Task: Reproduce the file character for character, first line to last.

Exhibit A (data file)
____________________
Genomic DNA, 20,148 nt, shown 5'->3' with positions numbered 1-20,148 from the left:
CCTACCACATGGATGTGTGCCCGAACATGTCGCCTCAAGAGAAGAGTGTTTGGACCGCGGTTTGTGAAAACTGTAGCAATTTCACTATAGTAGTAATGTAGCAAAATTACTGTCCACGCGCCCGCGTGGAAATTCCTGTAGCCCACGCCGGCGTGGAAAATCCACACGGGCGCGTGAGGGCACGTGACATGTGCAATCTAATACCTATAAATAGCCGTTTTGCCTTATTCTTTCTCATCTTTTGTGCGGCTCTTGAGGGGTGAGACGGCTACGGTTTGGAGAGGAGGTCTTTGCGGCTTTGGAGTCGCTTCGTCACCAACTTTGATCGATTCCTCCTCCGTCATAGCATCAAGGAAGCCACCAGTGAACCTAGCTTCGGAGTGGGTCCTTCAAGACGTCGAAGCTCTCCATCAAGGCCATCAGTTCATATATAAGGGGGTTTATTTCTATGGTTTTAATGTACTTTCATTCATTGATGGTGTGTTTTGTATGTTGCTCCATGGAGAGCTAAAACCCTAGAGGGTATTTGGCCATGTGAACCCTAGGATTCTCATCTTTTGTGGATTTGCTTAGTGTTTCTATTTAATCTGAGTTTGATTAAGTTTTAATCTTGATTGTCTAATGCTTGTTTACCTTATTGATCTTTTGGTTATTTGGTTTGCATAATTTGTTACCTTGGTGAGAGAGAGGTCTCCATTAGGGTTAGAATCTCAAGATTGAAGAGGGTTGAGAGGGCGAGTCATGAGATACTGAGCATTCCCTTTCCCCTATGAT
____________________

Genomic DNA, 20,148 nt, shown 5'->3' with positions numbered 1-20,148 from the left:
CCTACCACATGGATGTGTGCCCGAACATGTCGCCTCAAGAGAAGAGTGTTTGGACCGCGGTTTGTGAAAACTGTAGCAATTTCACTATAGTAGTAATGTAGCAAAATTACTGTCCACGCGCCCGCGTGGAAATTCCTGTAGCCCACGCCGGCGTGGAAAATCCACACGGGCGCGTGAGGGCACGTGACATGTGCAATCTAATACCTATAAATAGCCGTTTTGCCTTATTCTTTCTCATCTTTTGTGCGGCTCTTGAGGGGTGAGACGGCTACGGTTTGGAGAGGAGGTCTTTGCGGCTTTGGAGTCGCTTCGTCACCAACTTTGATCGATTCCTCCTCCGTCATAGCATCAAGGAAGCCACCAGTGAACCTAGCTTCGGAGTGGGTCCTTCAAGACGTCGAAGCTCTCCATCAAGGCCATCAGTTCATATATAAGGGGGTTTATTTCTATGGTTTTAATGTACTTTCATTCATTGATGGTGTGTTTTGTATGTTGCTCCATGGAGAGCTAAAACCCTAGAGGGTATTTGGCCATGTGAACCCTAGGATTCTCATCTTTTGTGGATTTGCTTAGTGTTTCTATTTAATCTGAGTTTGATTAAGTTTTAATCTTGATTGTCTAATGCTTGTTTACCTTATTGATCTTTTGGTTATTTGGTTTGCATAATTTGTTACCTTGGTGAGAGAGAGGTCTCCATTAGGGTTAGAATCTCAAGATTGAAGAGGGTTGAGAGGGCGAGTCATGAGATACTGAGCATTCCCTTTCCCCTATGAT